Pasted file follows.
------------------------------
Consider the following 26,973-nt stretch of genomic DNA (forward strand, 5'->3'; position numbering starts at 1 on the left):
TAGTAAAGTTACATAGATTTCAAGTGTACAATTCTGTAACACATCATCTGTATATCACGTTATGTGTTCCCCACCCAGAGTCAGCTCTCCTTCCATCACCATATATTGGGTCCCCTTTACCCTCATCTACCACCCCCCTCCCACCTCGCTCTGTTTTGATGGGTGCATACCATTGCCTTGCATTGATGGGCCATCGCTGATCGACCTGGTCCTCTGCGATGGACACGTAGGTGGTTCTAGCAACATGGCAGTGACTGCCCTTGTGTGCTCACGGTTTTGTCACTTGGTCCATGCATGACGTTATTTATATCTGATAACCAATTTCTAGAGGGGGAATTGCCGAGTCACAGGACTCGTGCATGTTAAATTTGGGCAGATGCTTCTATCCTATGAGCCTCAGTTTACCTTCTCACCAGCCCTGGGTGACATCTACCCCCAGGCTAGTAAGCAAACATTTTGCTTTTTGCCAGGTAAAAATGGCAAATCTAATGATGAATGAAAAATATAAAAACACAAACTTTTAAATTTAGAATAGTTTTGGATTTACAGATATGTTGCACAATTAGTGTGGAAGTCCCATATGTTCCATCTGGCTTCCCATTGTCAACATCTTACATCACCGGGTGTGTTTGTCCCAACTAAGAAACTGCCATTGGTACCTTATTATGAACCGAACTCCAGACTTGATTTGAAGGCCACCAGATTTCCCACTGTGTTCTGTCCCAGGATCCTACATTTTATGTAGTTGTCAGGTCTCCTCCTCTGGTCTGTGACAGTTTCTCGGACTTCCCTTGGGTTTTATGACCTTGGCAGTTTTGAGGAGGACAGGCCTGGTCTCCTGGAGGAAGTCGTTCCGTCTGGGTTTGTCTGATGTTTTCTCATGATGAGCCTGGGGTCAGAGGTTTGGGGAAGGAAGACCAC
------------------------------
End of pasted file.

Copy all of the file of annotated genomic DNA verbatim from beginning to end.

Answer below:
Consider the following 26,973-nt stretch of genomic DNA (forward strand, 5'->3'; position numbering starts at 1 on the left):
TAGTAAAGTTACATAGATTTCAAGTGTACAATTCTGTAACACATCATCTGTATATCACGTTATGTGTTCCCCACCCAGAGTCAGCTCTCCTTCCATCACCATATATTGGGTCCCCTTTACCCTCATCTACCACCCCCCTCCCACCTCGCTCTGTTTTGATGGGTGCATACCATTGCCTTGCATTGATGGGCCATCGCTGATCGACCTGGTCCTCTGCGATGGACACGTAGGTGGTTCTAGCAACATGGCAGTGACTGCCCTTGTGTGCTCACGGTTTTGTCACTTGGTCCATGCATGACGTTATTTATATCTGATAACCAATTTCTAGAGGGGGAATTGCCGAGTCACAGGACTCGTGCATGTTAAATTTGGGCAGATGCTTCTATCCTATGAGCCTCAGTTTACCTTCTCACCAGCCCTGGGTGACATCTACCCCCAGGCTAGTAAGCAAACATTTTGCTTTTTGCCAGGTAAAAATGGCAAATCTAATGATGAATGAAAAATATAAAAACACAAACTTTTAAATTTAGAATAGTTTTGGATTTACAGATATGTTGCACAATTAGTGTGGAAGTCCCATATGTTCCATCTGGCTTCCCATTGTCAACATCTTACATCACCGGGTGTGTTTGTCCCAACTAAGAAACTGCCATTGGTACCTTATTATGAACCGAACTCCAGACTTGATTTGAAGGCCACCAGATTTCCCACTGTGTTCTGTCCCAGGATCCTACATTTTATGTAGTTGTCAGGTCTCCTCCTCTGGTCTGTGACAGTTTCTCGGACTTCCCTTGGGTTTTATGACCTTGGCAGTTTTGAGGAGGACAGGCCTGGTCTCCTGGAGGAAGTCGTTCCGTCTGGGTTTGTCTGATGTTTTCTCATGATGAGCCTGGGGTCAGAGGTTTGGGGAAGGAAGACCAC